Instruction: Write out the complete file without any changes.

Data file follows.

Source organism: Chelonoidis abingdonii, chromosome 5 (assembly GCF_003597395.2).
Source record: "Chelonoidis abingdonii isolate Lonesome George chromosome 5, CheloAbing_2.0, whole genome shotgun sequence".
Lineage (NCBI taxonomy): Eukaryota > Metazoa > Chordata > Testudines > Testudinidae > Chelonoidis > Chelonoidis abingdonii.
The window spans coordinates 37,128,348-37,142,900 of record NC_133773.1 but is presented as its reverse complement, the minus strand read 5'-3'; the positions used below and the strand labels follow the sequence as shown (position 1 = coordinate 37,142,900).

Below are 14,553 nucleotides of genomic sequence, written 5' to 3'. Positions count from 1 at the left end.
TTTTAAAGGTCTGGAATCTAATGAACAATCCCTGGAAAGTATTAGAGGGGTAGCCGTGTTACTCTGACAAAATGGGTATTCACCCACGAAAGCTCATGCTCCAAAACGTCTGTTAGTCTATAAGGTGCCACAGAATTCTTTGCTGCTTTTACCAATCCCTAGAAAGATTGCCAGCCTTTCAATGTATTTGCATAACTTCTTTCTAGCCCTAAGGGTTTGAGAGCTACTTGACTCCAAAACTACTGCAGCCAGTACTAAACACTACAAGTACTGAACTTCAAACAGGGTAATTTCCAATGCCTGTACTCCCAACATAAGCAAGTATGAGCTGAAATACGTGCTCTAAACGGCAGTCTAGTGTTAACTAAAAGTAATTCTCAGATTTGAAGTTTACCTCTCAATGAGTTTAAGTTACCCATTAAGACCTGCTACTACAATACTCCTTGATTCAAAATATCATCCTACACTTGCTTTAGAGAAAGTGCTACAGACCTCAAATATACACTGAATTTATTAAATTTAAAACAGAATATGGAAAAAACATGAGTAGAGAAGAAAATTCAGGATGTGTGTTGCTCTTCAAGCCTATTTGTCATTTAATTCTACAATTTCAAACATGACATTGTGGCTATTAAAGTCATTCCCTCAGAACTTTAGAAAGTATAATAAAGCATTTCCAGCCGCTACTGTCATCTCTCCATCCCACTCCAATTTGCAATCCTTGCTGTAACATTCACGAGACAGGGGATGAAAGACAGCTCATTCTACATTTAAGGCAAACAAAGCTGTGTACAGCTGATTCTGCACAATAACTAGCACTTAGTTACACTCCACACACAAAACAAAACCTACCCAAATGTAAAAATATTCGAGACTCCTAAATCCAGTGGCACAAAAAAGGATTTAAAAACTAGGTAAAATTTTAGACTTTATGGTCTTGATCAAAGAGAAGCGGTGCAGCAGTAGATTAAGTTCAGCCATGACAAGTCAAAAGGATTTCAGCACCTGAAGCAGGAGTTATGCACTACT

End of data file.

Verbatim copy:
Source organism: Chelonoidis abingdonii, chromosome 5 (assembly GCF_003597395.2).
Source record: "Chelonoidis abingdonii isolate Lonesome George chromosome 5, CheloAbing_2.0, whole genome shotgun sequence".
Lineage (NCBI taxonomy): Eukaryota > Metazoa > Chordata > Testudines > Testudinidae > Chelonoidis > Chelonoidis abingdonii.
The window spans coordinates 37,128,348-37,142,900 of record NC_133773.1 but is presented as its reverse complement, the minus strand read 5'-3'; the positions used below and the strand labels follow the sequence as shown (position 1 = coordinate 37,142,900).

Below are 14,553 nucleotides of genomic sequence, written 5' to 3'. Positions count from 1 at the left end.
TTTTAAAGGTCTGGAATCTAATGAACAATCCCTGGAAAGTATTAGAGGGGTAGCCGTGTTACTCTGACAAAATGGGTATTCACCCACGAAAGCTCATGCTCCAAAACGTCTGTTAGTCTATAAGGTGCCACAGAATTCTTTGCTGCTTTTACCAATCCCTAGAAAGATTGCCAGCCTTTCAATGTATTTGCATAACTTCTTTCTAGCCCTAAGGGTTTGAGAGCTACTTGACTCCAAAACTACTGCAGCCAGTACTAAACACTACAAGTACTGAACTTCAAACAGGGTAATTTCCAATGCCTGTACTCCCAACATAAGCAAGTATGAGCTGAAATACGTGCTCTAAACGGCAGTCTAGTGTTAACTAAAAGTAATTCTCAGATTTGAAGTTTACCTCTCAATGAGTTTAAGTTACCCATTAAGACCTGCTACTACAATACTCCTTGATTCAAAATATCATCCTACACTTGCTTTAGAGAAAGTGCTACAGACCTCAAATATACACTGAATTTATTAAATTTAAAACAGAATATGGAAAAAACATGAGTAGAGAAGAAAATTCAGGATGTGTGTTGCTCTTCAAGCCTATTTGTCATTTAATTCTACAATTTCAAACATGACATTGTGGCTATTAAAGTCATTCCCTCAGAACTTTAGAAAGTATAATAAAGCATTTCCAGCCGCTACTGTCATCTCTCCATCCCACTCCAATTTGCAATCCTTGCTGTAACATTCACGAGACAGGGGATGAAAGACAGCTCATTCTACATTTAAGGCAAACAAAGCTGTGTACAGCTGATTCTGCACAATAACTAGCACTTAGTTACACTCCACACACAAAACAAAACCTACCCAAATGTAAAAATATTCGAGACTCCTAAATCCAGTGGCACAAAAAAGGATTTAAAAACTAGGTAAAATTTTAGACTTTATGGTCTTGATCAAAGAGAAGCGGTGCAGCAGTAGATTAAGTTCAGCCATGACAAGTCAAAAGGATTTCAGCACCTGAAGCAGGAGTTATGCACTACT